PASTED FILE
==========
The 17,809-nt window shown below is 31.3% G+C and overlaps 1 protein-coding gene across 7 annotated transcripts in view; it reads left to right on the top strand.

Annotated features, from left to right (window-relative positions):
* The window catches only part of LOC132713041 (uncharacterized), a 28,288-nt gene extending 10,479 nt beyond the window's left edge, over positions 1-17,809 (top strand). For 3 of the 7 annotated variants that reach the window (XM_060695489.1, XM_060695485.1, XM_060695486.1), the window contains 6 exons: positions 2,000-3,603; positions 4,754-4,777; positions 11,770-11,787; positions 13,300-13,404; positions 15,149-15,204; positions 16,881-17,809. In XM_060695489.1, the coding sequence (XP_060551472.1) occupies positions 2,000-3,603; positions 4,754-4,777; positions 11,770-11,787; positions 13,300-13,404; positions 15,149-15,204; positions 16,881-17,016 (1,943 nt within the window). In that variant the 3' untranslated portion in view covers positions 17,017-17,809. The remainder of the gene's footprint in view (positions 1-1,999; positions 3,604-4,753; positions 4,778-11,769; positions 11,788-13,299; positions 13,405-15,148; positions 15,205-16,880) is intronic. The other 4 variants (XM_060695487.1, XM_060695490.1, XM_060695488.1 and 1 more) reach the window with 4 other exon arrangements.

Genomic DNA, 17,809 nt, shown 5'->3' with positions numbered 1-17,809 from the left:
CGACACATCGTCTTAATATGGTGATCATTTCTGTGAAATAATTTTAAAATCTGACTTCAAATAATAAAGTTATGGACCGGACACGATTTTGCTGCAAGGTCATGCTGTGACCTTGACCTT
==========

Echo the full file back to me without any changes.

The 17,809-nt window shown below is 31.3% G+C and overlaps 1 protein-coding gene across 7 annotated transcripts in view; it reads left to right on the top strand.

Annotated features, from left to right (window-relative positions):
* The window catches only part of LOC132713041 (uncharacterized), a 28,288-nt gene extending 10,479 nt beyond the window's left edge, over positions 1-17,809 (top strand). For 3 of the 7 annotated variants that reach the window (XM_060695489.1, XM_060695485.1, XM_060695486.1), the window contains 6 exons: positions 2,000-3,603; positions 4,754-4,777; positions 11,770-11,787; positions 13,300-13,404; positions 15,149-15,204; positions 16,881-17,809. In XM_060695489.1, the coding sequence (XP_060551472.1) occupies positions 2,000-3,603; positions 4,754-4,777; positions 11,770-11,787; positions 13,300-13,404; positions 15,149-15,204; positions 16,881-17,016 (1,943 nt within the window). In that variant the 3' untranslated portion in view covers positions 17,017-17,809. The remainder of the gene's footprint in view (positions 1-1,999; positions 3,604-4,753; positions 4,778-11,769; positions 11,788-13,299; positions 13,405-15,148; positions 15,205-16,880) is intronic. The other 4 variants (XM_060695487.1, XM_060695490.1, XM_060695488.1 and 1 more) reach the window with 4 other exon arrangements.

Genomic DNA, 17,809 nt, shown 5'->3' with positions numbered 1-17,809 from the left:
CGACACATCGTCTTAATATGGTGATCATTTCTGTGAAATAATTTTAAAATCTGACTTCAAATAATAAAGTTATGGACCGGACACGATTTTGCTGCAAGGTCATGCTGTGACCTTGACCTT